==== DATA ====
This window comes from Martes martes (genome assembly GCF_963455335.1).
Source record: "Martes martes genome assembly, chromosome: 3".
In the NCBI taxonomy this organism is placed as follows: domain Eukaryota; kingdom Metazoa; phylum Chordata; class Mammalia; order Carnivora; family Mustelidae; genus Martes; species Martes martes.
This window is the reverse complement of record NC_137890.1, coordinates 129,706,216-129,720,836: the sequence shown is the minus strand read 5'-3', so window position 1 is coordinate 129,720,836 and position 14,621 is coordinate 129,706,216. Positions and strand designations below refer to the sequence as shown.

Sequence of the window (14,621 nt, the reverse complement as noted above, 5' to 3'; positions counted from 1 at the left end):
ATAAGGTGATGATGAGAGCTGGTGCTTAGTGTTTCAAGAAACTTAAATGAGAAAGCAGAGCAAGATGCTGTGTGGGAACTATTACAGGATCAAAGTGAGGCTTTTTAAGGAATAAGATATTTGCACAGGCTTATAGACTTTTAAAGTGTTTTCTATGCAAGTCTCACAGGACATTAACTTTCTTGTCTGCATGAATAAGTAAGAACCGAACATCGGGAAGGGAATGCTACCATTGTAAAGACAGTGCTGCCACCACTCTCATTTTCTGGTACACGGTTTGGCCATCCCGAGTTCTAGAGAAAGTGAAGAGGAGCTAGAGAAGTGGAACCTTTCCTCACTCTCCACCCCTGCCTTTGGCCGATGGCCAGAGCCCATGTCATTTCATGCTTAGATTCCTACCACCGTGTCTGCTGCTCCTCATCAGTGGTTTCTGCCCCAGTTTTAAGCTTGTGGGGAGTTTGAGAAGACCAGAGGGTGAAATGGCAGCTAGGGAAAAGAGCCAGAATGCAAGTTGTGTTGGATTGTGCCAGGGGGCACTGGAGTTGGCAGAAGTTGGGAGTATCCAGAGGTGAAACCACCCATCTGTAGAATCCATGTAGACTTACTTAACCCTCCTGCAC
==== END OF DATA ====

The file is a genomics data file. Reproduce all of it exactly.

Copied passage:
This window comes from Martes martes (genome assembly GCF_963455335.1).
Source record: "Martes martes genome assembly, chromosome: 3".
In the NCBI taxonomy this organism is placed as follows: domain Eukaryota; kingdom Metazoa; phylum Chordata; class Mammalia; order Carnivora; family Mustelidae; genus Martes; species Martes martes.
This window is the reverse complement of record NC_137890.1, coordinates 129,706,216-129,720,836: the sequence shown is the minus strand read 5'-3', so window position 1 is coordinate 129,720,836 and position 14,621 is coordinate 129,706,216. Positions and strand designations below refer to the sequence as shown.

Sequence of the window (14,621 nt, the reverse complement as noted above, 5' to 3'; positions counted from 1 at the left end):
ATAAGGTGATGATGAGAGCTGGTGCTTAGTGTTTCAAGAAACTTAAATGAGAAAGCAGAGCAAGATGCTGTGTGGGAACTATTACAGGATCAAAGTGAGGCTTTTTAAGGAATAAGATATTTGCACAGGCTTATAGACTTTTAAAGTGTTTTCTATGCAAGTCTCACAGGACATTAACTTTCTTGTCTGCATGAATAAGTAAGAACCGAACATCGGGAAGGGAATGCTACCATTGTAAAGACAGTGCTGCCACCACTCTCATTTTCTGGTACACGGTTTGGCCATCCCGAGTTCTAGAGAAAGTGAAGAGGAGCTAGAGAAGTGGAACCTTTCCTCACTCTCCACCCCTGCCTTTGGCCGATGGCCAGAGCCCATGTCATTTCATGCTTAGATTCCTACCACCGTGTCTGCTGCTCCTCATCAGTGGTTTCTGCCCCAGTTTTAAGCTTGTGGGGAGTTTGAGAAGACCAGAGGGTGAAATGGCAGCTAGGGAAAAGAGCCAGAATGCAAGTTGTGTTGGATTGTGCCAGGGGGCACTGGAGTTGGCAGAAGTTGGGAGTATCCAGAGGTGAAACCACCCATCTGTAGAATCCATGTAGACTTACTTAACCCTCCTGCAC